Despite Challenges, Carl Sandburg College Prepared to Put Students 1st

  Aaron Frey
  Monday, August 10, 2020 12:46 PM
  Campus News

Galesburg, IL

The following is an open letter from Carl Sandburg College President Dr. Seamus Reilly:

There is a lot of talk in the country about the relative value of education, especially in a global pandemic. I can assure you that education has never been more crucial to our district and region.

Our most recent budget narrative at Carl Sandburg College reported that 12 percent of the citizens in our district lack a high school credential and only 24 percent hold a bachelor’s degree, compared to 34 percent in the state. Why are these numbers important? The gaps in educational attainment are responsible for the fact that half of our district households earn less than $25,000 a year. Nearly a third of our district qualifies for free or reduced lunch and 40 percent of single-parent families live in poverty.

The recent book “Deaths of Despair” by Anne Casey and Angus Deaton (the 2015 Nobel Prize winner in economics), illustrates the horrifying fact that lacking a bachelor’s degree is literally a case of life or death. While education alone is not the panacea to heal everything, the economic benefits of attaining increased levels of education last a lifetime.

A recent report published by the Georgetown University Center on Education and the Workforce shows that 50 percent of all students taking undergraduate coursework are enrolled in certificate or associate degree programs. Further, when closely linked to the workforce needs in the community, degrees in engineering, health care, agriculture, construction, law enforcement, and business have median earnings of over $40,000 per year.

While there are more students enrolled in certificate and associate degree programs, they are also more diverse and representative of all income levels in the community. It is important to understand that many more people have the potential to earn credentials. Despite a focus on college education at the K-12 level, the numbers have slowed when compared to the dramatic increases in the last half of the 20th century.

Carl Sandburg College is preparing to welcome students for the fall 2020 semester. Without a doubt, this has been a challenging time for our state and country, and this fall semester will be unlike any other semester in our history.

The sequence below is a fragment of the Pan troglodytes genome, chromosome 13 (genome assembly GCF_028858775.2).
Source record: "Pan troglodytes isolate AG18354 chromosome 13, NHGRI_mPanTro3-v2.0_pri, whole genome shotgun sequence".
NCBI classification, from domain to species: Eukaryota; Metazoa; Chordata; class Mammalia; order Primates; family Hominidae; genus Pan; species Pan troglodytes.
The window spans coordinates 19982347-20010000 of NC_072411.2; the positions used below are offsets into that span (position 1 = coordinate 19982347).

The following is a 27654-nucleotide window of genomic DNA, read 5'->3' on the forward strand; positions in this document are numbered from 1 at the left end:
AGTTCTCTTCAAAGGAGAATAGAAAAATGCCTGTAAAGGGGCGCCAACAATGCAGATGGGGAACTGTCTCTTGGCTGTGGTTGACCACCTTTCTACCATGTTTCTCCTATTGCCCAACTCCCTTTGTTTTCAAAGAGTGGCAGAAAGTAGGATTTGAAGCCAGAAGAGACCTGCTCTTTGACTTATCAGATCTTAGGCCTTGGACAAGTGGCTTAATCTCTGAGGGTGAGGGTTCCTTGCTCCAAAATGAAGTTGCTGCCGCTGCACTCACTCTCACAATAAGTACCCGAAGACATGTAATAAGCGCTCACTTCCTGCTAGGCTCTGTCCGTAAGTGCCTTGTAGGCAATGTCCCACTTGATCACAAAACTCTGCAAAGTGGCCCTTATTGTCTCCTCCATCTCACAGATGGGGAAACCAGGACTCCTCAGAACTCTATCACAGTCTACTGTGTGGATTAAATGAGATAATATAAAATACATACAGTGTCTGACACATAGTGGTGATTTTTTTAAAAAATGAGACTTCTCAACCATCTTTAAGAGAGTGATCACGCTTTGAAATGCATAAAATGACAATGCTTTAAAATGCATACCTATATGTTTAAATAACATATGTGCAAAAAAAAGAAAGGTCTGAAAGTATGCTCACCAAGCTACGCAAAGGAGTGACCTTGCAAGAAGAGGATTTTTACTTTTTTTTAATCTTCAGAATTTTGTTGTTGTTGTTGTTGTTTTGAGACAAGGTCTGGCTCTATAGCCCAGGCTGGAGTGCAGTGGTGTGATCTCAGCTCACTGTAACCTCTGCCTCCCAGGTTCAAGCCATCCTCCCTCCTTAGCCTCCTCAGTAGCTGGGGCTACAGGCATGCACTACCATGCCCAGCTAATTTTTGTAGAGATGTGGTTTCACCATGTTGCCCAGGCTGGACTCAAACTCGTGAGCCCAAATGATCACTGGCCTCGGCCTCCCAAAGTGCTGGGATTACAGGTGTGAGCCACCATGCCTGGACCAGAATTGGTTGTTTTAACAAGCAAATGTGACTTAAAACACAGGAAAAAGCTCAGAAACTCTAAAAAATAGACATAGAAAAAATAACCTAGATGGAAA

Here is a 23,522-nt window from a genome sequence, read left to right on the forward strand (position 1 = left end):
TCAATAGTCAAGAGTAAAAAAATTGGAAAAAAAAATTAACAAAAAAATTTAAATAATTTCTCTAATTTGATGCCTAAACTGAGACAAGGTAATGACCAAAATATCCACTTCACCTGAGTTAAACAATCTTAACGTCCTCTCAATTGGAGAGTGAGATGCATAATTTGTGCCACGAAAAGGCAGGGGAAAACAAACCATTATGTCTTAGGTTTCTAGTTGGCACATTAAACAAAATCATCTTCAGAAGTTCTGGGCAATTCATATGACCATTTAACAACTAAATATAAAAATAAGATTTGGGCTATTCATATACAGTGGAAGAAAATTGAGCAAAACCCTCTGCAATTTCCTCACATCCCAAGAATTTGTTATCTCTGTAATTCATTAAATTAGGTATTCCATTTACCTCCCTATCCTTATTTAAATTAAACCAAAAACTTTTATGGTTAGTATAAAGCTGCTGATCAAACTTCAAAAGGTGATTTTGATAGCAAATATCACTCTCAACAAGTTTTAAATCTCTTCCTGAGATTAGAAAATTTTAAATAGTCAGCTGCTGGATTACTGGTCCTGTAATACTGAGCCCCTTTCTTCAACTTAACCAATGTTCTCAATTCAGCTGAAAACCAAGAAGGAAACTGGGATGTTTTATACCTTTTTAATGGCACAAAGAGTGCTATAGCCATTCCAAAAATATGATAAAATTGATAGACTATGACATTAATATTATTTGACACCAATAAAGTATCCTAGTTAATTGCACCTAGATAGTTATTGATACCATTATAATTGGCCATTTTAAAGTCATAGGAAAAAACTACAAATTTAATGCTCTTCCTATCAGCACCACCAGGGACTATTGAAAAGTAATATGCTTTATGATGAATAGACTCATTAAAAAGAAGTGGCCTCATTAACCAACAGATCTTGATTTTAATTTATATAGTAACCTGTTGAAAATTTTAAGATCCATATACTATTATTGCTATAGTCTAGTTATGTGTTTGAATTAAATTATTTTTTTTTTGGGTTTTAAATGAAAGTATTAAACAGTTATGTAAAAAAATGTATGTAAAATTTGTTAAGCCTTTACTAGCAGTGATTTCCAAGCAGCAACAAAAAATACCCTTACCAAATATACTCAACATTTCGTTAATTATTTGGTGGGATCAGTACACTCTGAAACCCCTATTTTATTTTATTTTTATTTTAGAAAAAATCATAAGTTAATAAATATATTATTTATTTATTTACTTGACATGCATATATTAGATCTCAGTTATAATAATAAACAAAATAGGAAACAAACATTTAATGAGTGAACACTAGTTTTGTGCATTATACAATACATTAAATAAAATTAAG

The good news is that thanks to our staff and faculty, we are prepared to support our students as they begin their educational journey, return to school for additional credentials, or take classes for their personal growth.

Our priority is the safety and well-being of everyone, and we have taken steps to ensure to the best of our ability that we can safely offer those courses that by necessity must meet face-to-face. Smaller class sizes, required masking, social distancing, enhanced sanitizing, and one-way systems designed to reduce crowding are some of the ways that we have prepared our campuses and instructional spaces.

Our faculty have worked diligently to enhance courses and develop ways to increase the quality of the learning experience. Our whole college will work to support our students by offering expanded outreach and support and will be available to help with crisis grants, technology needs, and simply to listen.

Before coming on campus everyone must take a screening to indicate if they feel ill or have been in contact with anyone who is ill, to safeguard against an increased risk of community spread. Our classes are offered in a variety of modalities — remote learning, hybrid, and face-to-face — to support the learning and instructional style of our students and faculty.

What we learned from last spring was that while remote learning worked for some very well, for others the lack of technology or strong internet connectivity made it very difficult. Addressing these broadband issues in our district is key to the continued success of our students, but also key for economic development in the region.

A recent Community College Research Center report indicated that students who took between one and 10 hours at a community college had a 4.5 percent higher completion rate compared to students who had taken no hours at a community college.

We think that Carl Sandburg is a great place to start that educational journey. Instead of taking time out, we encourage people to experience quality education in an environment geared to their success. For those thinking about gaining extra credentials or taking classes toward the completion of a bachelor’s degree, our campus community stands ready to welcome and support you.

Press Contact

Aaron Frey